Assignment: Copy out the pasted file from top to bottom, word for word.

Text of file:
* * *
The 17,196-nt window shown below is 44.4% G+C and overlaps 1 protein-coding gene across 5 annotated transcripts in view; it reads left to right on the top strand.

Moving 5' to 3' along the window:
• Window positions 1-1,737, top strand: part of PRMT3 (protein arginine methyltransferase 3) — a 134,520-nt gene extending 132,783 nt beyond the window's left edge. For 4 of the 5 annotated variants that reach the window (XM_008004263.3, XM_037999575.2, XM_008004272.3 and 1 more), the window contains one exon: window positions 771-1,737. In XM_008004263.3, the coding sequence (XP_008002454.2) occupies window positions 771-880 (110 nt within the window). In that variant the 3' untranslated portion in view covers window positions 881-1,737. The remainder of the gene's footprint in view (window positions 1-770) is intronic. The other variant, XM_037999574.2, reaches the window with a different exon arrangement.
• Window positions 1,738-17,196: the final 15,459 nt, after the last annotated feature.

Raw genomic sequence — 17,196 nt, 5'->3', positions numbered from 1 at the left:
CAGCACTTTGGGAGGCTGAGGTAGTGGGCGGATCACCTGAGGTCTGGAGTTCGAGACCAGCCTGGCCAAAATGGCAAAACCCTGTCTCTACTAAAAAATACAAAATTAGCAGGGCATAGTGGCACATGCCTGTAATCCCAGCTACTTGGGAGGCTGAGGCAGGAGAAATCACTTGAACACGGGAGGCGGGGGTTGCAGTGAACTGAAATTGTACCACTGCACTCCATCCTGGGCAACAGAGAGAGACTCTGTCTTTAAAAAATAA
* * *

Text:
The 17,196-nt window shown below is 44.4% G+C and overlaps 1 protein-coding gene across 5 annotated transcripts in view; it reads left to right on the top strand.

Moving 5' to 3' along the window:
• Window positions 1-1,737, top strand: part of PRMT3 (protein arginine methyltransferase 3) — a 134,520-nt gene extending 132,783 nt beyond the window's left edge. For 4 of the 5 annotated variants that reach the window (XM_008004263.3, XM_037999575.2, XM_008004272.3 and 1 more), the window contains one exon: window positions 771-1,737. In XM_008004263.3, the coding sequence (XP_008002454.2) occupies window positions 771-880 (110 nt within the window). In that variant the 3' untranslated portion in view covers window positions 881-1,737. The remainder of the gene's footprint in view (window positions 1-770) is intronic. The other variant, XM_037999574.2, reaches the window with a different exon arrangement.
• Window positions 1,738-17,196: the final 15,459 nt, after the last annotated feature.

Raw genomic sequence — 17,196 nt, 5'->3', positions numbered from 1 at the left:
CAGCACTTTGGGAGGCTGAGGTAGTGGGCGGATCACCTGAGGTCTGGAGTTCGAGACCAGCCTGGCCAAAATGGCAAAACCCTGTCTCTACTAAAAAATACAAAATTAGCAGGGCATAGTGGCACATGCCTGTAATCCCAGCTACTTGGGAGGCTGAGGCAGGAGAAATCACTTGAACACGGGAGGCGGGGGTTGCAGTGAACTGAAATTGTACCACTGCACTCCATCCTGGGCAACAGAGAGAGACTCTGTCTTTAAAAAATAA